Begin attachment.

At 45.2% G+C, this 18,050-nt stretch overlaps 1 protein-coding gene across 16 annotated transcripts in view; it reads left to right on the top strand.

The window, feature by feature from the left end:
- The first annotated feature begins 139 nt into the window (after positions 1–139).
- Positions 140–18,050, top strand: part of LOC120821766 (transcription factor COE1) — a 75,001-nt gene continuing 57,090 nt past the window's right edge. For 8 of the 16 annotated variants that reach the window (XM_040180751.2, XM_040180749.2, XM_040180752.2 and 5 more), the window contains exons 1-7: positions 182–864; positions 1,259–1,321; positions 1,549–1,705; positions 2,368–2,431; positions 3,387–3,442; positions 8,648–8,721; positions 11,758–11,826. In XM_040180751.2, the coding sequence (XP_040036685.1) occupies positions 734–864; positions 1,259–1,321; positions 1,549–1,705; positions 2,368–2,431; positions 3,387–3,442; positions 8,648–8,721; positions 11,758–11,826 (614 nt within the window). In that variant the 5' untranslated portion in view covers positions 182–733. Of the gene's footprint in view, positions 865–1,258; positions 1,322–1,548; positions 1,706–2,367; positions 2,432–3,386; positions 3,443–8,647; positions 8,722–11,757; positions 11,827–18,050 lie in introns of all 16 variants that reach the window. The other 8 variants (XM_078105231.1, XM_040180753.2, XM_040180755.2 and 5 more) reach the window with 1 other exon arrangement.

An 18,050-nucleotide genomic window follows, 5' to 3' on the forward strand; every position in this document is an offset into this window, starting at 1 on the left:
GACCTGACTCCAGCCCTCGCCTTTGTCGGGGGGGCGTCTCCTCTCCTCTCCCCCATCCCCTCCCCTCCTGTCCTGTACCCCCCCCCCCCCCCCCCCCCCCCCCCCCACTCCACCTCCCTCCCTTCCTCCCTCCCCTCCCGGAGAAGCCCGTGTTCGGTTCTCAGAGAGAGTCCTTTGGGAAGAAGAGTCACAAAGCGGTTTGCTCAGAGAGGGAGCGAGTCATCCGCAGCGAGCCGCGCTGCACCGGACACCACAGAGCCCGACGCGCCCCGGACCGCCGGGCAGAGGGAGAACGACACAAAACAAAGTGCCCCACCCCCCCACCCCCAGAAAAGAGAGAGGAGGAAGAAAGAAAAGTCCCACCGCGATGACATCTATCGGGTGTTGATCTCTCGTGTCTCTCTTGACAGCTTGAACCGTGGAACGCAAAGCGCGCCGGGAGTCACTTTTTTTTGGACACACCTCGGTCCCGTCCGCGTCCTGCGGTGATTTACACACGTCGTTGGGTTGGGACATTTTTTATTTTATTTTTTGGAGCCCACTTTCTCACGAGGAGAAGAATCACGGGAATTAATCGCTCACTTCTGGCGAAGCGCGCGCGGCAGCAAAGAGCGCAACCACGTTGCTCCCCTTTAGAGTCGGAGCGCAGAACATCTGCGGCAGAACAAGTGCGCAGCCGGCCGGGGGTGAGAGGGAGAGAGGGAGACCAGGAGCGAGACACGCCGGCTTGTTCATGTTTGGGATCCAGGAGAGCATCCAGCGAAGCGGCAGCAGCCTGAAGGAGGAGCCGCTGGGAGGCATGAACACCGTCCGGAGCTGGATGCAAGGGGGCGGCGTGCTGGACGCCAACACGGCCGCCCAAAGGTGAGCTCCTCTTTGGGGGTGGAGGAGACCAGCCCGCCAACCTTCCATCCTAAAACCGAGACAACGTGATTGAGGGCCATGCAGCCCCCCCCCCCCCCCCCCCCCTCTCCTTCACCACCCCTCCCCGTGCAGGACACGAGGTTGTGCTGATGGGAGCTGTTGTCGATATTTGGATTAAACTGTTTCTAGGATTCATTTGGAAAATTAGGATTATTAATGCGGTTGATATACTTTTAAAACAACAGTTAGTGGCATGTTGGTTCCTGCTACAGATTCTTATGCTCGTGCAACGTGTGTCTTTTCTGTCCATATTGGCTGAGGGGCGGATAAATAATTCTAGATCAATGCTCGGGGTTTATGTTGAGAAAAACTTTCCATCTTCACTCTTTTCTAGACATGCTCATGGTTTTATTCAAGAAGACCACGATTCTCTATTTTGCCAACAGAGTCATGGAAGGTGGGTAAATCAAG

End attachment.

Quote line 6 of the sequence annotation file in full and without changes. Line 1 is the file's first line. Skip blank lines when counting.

GACCTGACTCCAGCCCTCGCCTTTGTCGGGGGGGCGTCTCCTCTCCTCTCCCCCATCCCCTCCCCTCCTGTCCTGTACCCCCCCCCCCCCCCCCCCCCCCCCCCCCACTCCACCTCCCTCCCTTCCTCCCTCCCCTCCCGGAGAAGCCCGTGTTCGGTTCTCAGAGAGAGTCCTTTGGGAAGAAGAGTCACAAAGCGGTTTGCTCAGAGAGGGAGCGAGTCATCCGCAGCGAGCCGCGCTGCACCGGACACCACAGAGCCCGACGCGCCCCGGACCGCCGGGCAGAGGGAGAACGACACAAAACAAAGTGCCCCACCCCCCCACCCCCAGAAAAGAGAGAGGAGGAAGAAAGAAAAGTCCCACCGCGATGACATCTATCGGGTGTTGATCTCTCGTGTCTCTCTTGACAGCTTGAACCGTGGAACGCAAAGCGCGCCGGGAGTCACTTTTTTTTGGACACACCTCGGTCCCGTCCGCGTCCTGCGGTGATTTACACACGTCGTTGGGTTGGGACATTTTTTATTTTATTTTTTGGAGCCCACTTTCTCACGAGGAGAAGAATCACGGGAATTAATCGCTCACTTCTGGCGAAGCGCGCGCGGCAGCAAAGAGCGCAACCACGTTGCTCCCCTTTAGAGTCGGAGCGCAGAACATCTGCGGCAGAACAAGTGCGCAGCCGGCCGGGGGTGAGAGGGAGAGAGGGAGACCAGGAGCGAGACACGCCGGCTTGTTCATGTTTGGGATCCAGGAGAGCATCCAGCGAAGCGGCAGCAGCCTGAAGGAGGAGCCGCTGGGAGGCATGAACACCGTCCGGAGCTGGATGCAAGGGGGCGGCGTGCTGGACGCCAACACGGCCGCCCAAAGGTGAGCTCCTCTTTGGGGGTGGAGGAGACCAGCCCGCCAACCTTCCATCCTAAAACCGAGACAACGTGATTGAGGGCCATGCAGCCCCCCCCCCCCCCCCCCCCCTCTCCTTCACCACCCCTCCCCGTGCAGGACACGAGGTTGTGCTGATGGGAGCTGTTGTCGATATTTGGATTAAACTGTTTCTAGGATTCATTTGGAAAATTAGGATTATTAATGCGGTTGATATACTTTTAAAACAACAGTTAGTGGCATGTTGGTTCCTGCTACAGATTCTTATGCTCGTGCAACGTGTGTCTTTTCTGTCCATATTGGCTGAGGGGCGGATAAATAATTCTAGATCAATGCTCGGGGTTTATGTTGAGAAAAACTTTCCATCTTCACTCTTTTCTAGACATGCTCATGGTTTTATTCAAGAAGACCACGATTCTCTATTTTGCCAACAGAGTCATGGAAGGTGGGTAAATCAAG